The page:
Examples of Quality Dimensions (Cont’d) Dimension (Product) Automobile 5. Perceived quality 8. Reliability Infrequency of breakdowns (Service) Auto Repair Work done correctly. resistance to rust & corrosion Top-rated car 7. Durability Useful life in miles. ready when promised Work holds up over time Award-winning service department 6. Serviceability Handling of complaints and/or Handling of complaints requests for information .

Service Quality • • • • • • • Convenience Reliability Responsiveness Time Assurance Courtesy Tangibles .

Examples of Service Quality Table 9. Reliability 3. Time 5. personnel neat? . Tangibles Were the facilities clean.4 Dimension 1. Assurance 6. Responsiveness 4. Courtesy Examples Was the service center conveniently located? Was the problem fixed? Were customer service personnel willing and able to answer questions? How long did the customer wait? Did the customer service personnel seem knowledgeable about the repair? Were customer service personnel and the cashierfriendly and courteous? 7. Convenience 2.

Assurance ..Reliability .. SERVQUAL How does one measure ‘service quality’? Parasuraman et al pioneered a measuring scale called SERVQUAL. inspire trust from customers . appearance of people ..Tangibles . • Servqual has five dimensions: .perform the promised service ... individualized attention given to customers .physical facilities.Empathy .Responsiveness . willingness & promptness in helping customers .

Challenges with Service Quality • • • • Customer expectations often change Different customers have different expectations Each customer contact is a “moment of truth” Customer participation can affect perception of quality • Fail-safing must be designed into the system .

Quality Function Deployment (QFD) • QFD is incorporation of ‘customer’s voice’ into the design of the product / service • Building a ‘House of Quality’ as per the customer’s requirements. .

The Consequences of Poor Quality • • • • Loss of business Liability Productivity Costs .

Costs of Quality • Failure Costs . • Internal Failure Costs – Costs incurred to fix problems that are detected before the product/service is delivered to the customer. . • External Failure Costs – All costs incurred to fix problems that are detected after the product/service is delivered to the customer.costs incurred by defective parts/products or faulty services.

and quality improvement costs to prevent defects from occurring • Prevention Costs – .Costs of Quality (continued) • Appraisal Costs – Costs of activities designed to ensure quality or uncover defects All TQ training. process control. customer assessment. TQ planning.

.Ethics and Quality • Substandard work – Defective products – Substandard service – Poor designs – Shoddy workmanship – Substandard parts and materials Having knowledge of this and failing to correct and report it in a timely manner is unethical.

Quality Awards Baldrige Award Deming Prize .

0 Information and Analysis (85 points) • 5.0 Business Results (450 points) .Malcolm Baldrige National Quality Award • 1.0 Leadership (125 points) • 2.0 Process Management (85 points) • 7.0 Human Resource Focus (85 points) • 6.0 Customer and Market Focus (85 points) • 4.0 Strategic Planning (85 points) • 3.

Benefits of Baldrige Competition
• • • • Financial success Winners share their knowledge The process motivates employees The process provides a well-designed quality system • The process requires obtaining data • The process provides feedback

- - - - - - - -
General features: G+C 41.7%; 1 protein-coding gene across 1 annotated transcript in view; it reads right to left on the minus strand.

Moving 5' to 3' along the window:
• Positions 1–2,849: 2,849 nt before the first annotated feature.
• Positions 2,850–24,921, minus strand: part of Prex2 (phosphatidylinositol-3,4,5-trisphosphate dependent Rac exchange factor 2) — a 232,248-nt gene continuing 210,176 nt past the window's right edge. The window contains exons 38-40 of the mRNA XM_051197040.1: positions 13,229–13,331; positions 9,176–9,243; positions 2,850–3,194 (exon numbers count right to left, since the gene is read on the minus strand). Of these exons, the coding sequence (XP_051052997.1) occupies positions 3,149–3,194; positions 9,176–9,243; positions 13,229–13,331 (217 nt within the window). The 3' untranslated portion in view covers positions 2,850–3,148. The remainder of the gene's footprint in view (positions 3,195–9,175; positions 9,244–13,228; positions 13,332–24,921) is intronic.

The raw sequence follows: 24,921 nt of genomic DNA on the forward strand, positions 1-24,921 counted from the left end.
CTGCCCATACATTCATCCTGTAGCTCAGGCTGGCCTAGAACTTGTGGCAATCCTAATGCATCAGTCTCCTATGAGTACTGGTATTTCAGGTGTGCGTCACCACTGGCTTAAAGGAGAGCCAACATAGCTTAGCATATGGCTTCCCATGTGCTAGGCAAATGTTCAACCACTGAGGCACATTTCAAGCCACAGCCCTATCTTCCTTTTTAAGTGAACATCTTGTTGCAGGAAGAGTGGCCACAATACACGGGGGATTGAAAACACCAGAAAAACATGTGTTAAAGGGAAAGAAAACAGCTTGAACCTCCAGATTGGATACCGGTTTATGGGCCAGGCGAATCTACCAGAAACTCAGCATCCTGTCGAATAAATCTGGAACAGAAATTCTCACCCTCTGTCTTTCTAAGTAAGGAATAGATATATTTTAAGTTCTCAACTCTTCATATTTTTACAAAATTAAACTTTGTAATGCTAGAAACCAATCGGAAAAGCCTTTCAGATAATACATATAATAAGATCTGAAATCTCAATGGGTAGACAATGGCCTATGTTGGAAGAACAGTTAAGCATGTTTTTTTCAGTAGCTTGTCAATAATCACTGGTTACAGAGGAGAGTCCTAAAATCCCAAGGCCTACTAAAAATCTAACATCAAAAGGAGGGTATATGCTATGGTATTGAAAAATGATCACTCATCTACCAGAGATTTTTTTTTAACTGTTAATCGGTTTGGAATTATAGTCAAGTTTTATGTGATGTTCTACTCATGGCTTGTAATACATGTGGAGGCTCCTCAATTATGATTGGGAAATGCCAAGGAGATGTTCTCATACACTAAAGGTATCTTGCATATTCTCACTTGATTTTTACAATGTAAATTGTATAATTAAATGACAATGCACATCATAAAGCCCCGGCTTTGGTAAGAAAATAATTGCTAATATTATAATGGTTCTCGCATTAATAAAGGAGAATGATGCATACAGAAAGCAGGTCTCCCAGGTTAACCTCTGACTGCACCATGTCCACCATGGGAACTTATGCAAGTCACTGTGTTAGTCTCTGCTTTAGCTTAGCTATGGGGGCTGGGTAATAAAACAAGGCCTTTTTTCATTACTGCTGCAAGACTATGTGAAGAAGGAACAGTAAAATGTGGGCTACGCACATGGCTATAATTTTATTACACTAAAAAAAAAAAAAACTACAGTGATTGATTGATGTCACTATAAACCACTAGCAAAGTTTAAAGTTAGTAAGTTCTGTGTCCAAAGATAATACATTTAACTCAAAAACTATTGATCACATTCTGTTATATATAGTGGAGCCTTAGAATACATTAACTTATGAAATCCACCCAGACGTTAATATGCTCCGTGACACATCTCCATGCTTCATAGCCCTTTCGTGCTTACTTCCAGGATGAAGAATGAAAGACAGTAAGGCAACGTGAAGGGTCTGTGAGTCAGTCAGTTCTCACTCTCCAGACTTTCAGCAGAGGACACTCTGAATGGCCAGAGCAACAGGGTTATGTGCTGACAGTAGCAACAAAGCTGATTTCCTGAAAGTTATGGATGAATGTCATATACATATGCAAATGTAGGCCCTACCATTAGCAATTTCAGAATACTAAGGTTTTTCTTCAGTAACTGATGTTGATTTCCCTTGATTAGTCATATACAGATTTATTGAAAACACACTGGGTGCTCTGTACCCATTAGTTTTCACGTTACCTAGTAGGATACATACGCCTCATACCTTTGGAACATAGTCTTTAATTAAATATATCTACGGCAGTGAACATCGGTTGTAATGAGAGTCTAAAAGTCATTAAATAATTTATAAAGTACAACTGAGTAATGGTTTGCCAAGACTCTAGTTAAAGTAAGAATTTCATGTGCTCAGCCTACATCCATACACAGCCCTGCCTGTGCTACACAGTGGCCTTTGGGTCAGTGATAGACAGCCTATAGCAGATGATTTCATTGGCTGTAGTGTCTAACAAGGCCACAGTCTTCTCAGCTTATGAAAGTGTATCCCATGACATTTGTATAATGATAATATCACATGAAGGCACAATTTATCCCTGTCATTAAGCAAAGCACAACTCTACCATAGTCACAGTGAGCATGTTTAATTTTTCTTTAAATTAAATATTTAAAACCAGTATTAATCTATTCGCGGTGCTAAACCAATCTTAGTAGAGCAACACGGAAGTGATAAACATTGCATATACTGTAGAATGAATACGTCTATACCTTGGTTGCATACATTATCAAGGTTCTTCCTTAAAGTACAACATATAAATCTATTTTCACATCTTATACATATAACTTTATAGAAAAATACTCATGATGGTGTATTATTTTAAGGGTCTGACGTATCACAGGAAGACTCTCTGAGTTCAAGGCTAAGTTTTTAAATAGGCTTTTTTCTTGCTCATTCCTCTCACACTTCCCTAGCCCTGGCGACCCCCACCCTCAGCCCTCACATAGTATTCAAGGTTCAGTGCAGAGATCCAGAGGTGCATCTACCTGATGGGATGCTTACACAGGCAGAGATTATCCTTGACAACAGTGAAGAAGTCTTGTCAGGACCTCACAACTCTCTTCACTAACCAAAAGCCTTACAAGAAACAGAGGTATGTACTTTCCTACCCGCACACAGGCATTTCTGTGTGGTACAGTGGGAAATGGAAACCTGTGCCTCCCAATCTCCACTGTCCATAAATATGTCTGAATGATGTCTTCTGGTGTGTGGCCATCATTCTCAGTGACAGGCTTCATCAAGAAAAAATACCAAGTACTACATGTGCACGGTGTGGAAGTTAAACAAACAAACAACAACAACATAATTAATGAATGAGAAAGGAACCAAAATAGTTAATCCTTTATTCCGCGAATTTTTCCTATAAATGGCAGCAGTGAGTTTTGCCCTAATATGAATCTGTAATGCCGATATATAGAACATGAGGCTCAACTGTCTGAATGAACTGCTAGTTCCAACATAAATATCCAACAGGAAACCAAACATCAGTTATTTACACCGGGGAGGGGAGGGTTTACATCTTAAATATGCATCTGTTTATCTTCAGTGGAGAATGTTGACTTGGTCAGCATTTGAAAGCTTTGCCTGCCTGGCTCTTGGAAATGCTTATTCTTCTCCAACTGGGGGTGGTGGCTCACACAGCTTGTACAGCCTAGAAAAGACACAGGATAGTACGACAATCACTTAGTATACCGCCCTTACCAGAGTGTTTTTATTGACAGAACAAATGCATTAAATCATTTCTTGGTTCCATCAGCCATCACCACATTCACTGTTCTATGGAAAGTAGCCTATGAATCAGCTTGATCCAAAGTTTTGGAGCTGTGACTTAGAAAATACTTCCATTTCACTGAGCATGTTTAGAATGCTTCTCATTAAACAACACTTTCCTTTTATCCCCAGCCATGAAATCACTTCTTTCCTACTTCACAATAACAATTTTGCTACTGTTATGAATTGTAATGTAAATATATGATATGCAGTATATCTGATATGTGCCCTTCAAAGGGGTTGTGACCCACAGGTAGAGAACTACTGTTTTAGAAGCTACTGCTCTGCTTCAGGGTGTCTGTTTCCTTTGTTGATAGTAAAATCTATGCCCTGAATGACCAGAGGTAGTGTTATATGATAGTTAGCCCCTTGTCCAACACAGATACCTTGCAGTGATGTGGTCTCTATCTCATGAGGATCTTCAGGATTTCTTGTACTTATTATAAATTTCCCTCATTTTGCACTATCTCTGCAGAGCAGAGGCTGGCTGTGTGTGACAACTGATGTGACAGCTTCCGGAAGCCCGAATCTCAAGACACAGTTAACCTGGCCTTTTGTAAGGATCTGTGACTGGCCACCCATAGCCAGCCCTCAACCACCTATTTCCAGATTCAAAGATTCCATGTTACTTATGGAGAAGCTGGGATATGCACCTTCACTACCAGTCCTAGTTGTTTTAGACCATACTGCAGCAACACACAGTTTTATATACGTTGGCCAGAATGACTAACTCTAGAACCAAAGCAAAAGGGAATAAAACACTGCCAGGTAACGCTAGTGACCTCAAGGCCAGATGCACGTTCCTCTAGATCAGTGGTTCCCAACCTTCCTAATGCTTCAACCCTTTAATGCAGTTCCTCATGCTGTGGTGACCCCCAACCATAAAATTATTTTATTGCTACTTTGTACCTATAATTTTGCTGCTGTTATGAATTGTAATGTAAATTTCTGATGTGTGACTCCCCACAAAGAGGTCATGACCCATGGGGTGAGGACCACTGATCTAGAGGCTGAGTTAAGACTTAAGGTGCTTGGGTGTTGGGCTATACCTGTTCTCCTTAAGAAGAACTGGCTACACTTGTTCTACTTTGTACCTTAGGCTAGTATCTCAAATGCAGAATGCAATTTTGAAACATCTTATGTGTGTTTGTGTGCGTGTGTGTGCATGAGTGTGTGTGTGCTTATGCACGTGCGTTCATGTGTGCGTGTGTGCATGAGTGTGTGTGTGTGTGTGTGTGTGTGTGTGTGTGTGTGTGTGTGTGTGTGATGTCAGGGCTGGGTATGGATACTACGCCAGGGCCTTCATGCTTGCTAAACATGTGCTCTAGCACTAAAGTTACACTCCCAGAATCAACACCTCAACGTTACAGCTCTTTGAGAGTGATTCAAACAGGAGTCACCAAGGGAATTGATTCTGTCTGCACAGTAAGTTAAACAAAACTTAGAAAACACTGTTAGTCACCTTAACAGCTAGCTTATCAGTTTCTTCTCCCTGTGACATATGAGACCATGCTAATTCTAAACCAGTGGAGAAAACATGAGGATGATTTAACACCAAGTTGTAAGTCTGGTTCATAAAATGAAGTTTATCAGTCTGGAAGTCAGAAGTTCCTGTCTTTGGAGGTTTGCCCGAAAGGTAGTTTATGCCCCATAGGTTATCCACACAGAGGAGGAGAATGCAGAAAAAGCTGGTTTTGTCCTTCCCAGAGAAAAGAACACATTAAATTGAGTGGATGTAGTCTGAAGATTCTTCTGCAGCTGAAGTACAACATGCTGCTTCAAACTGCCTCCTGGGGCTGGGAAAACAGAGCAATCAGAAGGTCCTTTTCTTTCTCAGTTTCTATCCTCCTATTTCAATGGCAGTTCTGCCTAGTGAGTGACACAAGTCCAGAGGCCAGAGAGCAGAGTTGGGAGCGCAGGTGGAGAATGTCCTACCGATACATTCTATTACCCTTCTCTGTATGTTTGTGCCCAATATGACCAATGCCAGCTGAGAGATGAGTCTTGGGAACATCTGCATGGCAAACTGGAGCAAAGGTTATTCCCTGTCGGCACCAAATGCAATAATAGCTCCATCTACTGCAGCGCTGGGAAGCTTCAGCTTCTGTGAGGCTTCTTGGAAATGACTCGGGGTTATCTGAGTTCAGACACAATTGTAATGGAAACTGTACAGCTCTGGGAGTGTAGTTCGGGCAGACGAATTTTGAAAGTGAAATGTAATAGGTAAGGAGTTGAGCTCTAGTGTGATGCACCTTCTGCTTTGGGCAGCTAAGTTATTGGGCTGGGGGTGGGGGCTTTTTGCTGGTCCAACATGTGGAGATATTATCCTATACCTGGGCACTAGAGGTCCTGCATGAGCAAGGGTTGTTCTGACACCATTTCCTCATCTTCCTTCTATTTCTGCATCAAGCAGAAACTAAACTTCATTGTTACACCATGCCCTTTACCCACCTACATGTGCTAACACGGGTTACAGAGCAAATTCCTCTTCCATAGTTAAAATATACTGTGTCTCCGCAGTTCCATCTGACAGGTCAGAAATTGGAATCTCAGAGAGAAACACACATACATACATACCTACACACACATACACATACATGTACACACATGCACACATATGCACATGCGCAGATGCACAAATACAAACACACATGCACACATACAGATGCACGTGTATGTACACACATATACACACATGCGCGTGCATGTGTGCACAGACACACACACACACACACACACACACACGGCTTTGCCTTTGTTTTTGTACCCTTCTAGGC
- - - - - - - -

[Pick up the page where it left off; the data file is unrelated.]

European Quality Award
• Prizes intended to identify role models
– Leadership – Customer focus – Corporate social responsibility – People development and involvement – Results orientation

The Deming Prize
• Honoring W. Edwards Deming

• Japan’s highly coveted award
• Main focus on statistical quality control

Quality Certification • ISO 9000 – Set of international standards on quality management and quality assurance. critical to international business • ISO 14000 – A set of international standards for assessing a company’s environmental performance .

ISO 9000 Quality Management Principles • • • • • • • • Customer focus Leadership People involvement Process approach A systems approach to management Continual improvement Factual approach to decision making Mutually beneficial supplier relationships .

ISO 14000 • ISO 14000 .A set of international standards for assessing a company’s environmental performance • Standards in three major areas – Management systems – Operations – Environmental systems .

effluents. and other waste .ISO 14000 • Management systems – Systems development and integration of environmental responsibilities into business planning • Operations – Consumption of natural resources and energy • Environmental systems – Measuring. assessing and managing emissions.

Total Quality Management A philosophy that involves everyone in an organization in a continual effort to improve quality and achieve customer satisfaction. T Q M .

Keep track of results 5.Find out what the customer wants 2.Design processes that facilitates doing the job right the first time 4.Extend these concepts to suppliers .Design a product or service that meets or exceeds customer wants 3.The TQM Approach 1.

Continual improvement 2. Champion 9. Suppliers . Employee empowerment 4. Knowledge of tools 7. Quality at the source 10. Team approach 5. Supplier quality 8. Decisions based on facts 6.Elements of TQM 1. Competitive benchmarking 3.

. • Kaizen: Japanese word for continuous improvement.Continuous Improvement • Philosophy that seeks to make never-ending improvements to the process of converting inputs into outputs.

.Quality at the Source The philosophy of making each worker responsible for the quality of his or her work.